May 27th, 2015
If you’re looking for IT jobs, of the best ways to attract IT recruiters and IT staffing companies is to really polish and update your LinkedIn profile. Your profile picture may seem like an afterthought, but it’s actually pretty important in making a good impression on IT staffing firms and IT recruiting companies. A bad profile photo can give the wrong impression or worse – make technical recruiters bypass your profile completely. Here are some key things to keep in mind when you’re adding your profile.
Firstly, make sure your face is visible in the picture. This is what people will connect with and remember the most. Secondly, make sure that recruiters can see your face—and everything else in the picture—well. A blurry picture looks sloppy and suggests your IT skills might be subpar. Take the time to add a well-taken and cropped photo.
Third, the composition of the photo doesn’t have to be fancy, but it shouldn’t be confusing. Make sure you’re clearly the subject of the photo and nothing distracting is going on in the background. You don’t want it to be hard for IT recruiting agencies to identify you in your own profile picture. Lastly, your facial expression should be positive. A simple smile is perfect here. Especially in IT, where sometimes soft skills are at a premium, you want to look easy and pleasant to work with!
Your LinkedIn profile picture can be more useful in your IT job search than you think.
May 27th, 2015
Prepping for interviews for IT jobs usually involves going over your best possible answers for the standard interview questions. Perhaps you get some feedback and some instructions from your IT staffing firms and technical recruiters. Here are some questions that you, your IT recruiters and IT staffing agencies may not think of in your preparations. It’s worth noting that even though these questions aren’t obvious to you, IT recruiting companies and IT staffing companies are likely to recognize them. They’re among the top 50 asked interview questions.
1. How would you deal with an upset client/user? This is a common question for helpdesk positions or positions that are client and user-facing. It’s important to have ideas about how to respond to these questions. It will set you apart from your competition.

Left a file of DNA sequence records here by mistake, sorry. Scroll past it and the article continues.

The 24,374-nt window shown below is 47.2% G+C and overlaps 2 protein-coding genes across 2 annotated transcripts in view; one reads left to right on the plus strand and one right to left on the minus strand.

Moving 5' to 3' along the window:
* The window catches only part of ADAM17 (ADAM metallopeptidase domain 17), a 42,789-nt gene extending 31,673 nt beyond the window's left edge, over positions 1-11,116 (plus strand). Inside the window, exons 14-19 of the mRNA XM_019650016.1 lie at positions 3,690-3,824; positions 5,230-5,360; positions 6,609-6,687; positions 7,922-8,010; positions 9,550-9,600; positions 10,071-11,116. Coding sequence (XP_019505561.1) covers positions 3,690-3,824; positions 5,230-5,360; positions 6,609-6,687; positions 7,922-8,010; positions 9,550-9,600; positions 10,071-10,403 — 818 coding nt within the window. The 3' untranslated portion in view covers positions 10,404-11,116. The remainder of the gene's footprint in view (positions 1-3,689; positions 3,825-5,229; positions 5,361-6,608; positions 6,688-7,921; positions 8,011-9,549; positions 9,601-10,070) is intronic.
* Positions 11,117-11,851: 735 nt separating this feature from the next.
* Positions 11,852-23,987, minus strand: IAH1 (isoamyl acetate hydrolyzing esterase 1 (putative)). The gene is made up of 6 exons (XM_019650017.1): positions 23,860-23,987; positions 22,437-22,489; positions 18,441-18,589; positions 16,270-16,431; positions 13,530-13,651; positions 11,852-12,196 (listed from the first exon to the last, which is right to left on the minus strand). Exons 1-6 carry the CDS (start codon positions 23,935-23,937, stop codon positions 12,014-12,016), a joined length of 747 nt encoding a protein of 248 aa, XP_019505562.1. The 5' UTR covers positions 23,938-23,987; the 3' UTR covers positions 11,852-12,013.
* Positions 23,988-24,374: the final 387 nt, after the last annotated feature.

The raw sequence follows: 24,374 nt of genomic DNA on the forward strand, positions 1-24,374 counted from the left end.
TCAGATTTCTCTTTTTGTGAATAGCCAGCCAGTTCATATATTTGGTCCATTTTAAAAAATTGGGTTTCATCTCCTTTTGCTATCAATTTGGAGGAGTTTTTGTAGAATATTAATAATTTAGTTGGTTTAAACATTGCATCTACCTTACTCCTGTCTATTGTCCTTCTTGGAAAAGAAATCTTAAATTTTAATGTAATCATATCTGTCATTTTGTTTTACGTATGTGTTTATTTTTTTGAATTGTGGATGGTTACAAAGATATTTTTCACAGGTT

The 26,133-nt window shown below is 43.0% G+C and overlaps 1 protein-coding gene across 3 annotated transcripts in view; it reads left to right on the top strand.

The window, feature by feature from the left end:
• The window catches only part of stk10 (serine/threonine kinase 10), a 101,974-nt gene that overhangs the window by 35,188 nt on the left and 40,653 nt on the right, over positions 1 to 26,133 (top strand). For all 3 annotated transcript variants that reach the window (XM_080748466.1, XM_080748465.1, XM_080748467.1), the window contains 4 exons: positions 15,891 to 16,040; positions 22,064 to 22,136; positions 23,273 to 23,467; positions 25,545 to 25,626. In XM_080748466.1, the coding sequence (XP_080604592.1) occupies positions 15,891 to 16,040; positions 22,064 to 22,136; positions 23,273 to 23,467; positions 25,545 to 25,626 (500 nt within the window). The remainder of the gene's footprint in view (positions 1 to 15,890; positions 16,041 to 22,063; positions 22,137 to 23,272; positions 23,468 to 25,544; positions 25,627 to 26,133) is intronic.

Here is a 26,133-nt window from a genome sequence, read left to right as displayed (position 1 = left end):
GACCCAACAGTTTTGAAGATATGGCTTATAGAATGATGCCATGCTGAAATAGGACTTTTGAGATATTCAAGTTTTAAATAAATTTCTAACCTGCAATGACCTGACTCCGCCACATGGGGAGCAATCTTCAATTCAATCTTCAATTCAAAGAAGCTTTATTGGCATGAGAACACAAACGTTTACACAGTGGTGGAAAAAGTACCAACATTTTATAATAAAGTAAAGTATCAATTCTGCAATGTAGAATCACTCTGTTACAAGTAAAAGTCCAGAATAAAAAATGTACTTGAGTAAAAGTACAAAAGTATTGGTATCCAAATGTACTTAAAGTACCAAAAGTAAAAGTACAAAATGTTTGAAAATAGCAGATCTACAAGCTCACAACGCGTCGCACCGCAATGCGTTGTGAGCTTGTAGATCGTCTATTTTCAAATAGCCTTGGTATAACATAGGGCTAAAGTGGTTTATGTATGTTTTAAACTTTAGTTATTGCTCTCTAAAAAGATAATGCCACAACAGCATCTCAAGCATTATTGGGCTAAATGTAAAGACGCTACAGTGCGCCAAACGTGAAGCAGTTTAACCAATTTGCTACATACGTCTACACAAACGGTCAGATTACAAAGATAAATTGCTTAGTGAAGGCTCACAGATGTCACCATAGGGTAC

2. What would you achieve in the first 30, 60, or 90 days on the job? This question seems more fit for a Presidential candidate, but they’re pretty relevant to project-based IT work. Don’t wing it—take time to think about how you could contribute quickly and in an impactful way to the company you’re interviewing with.
How would you deal with an upset client? It’s a good thing to think about before an interview.
May 25th, 2015
Because the IT field has such a unique set of skills, sometimes IT professionals can be torn as to whom their resumes should be accessible to. Should resumes speak to IT recruiters, IT staffing companies, and HR and be less technical? Or should resumes go into the kind of technical detail that hiring managers and potential coworkers could understand (and might confuse technical recruiters, IT recruiting agencies, and people in HR)? The answer is, unfortunately, not so clear-cut: it depends.
If you’re having a tough time deciding how much technical detail to leave in or take out of your resume, it could be worth it to develop two different resumes: one can be more technical. One can be a more general version for your IT staffing agencies and IT recruiting firms, who often only need a picture of your career progression and skills. You can offer both versions to IT recruiting companies when they submit you to IT jobs. They may use one, either, or both depending on the potential employer. They may also help you meld the two together into a perfect version for the hiring manager. Whatever the case may be, your preparation of 2 resumes will be useful to you and your IT staffing firms.
Sometimes your most technical and detailed resume isn’t the best option.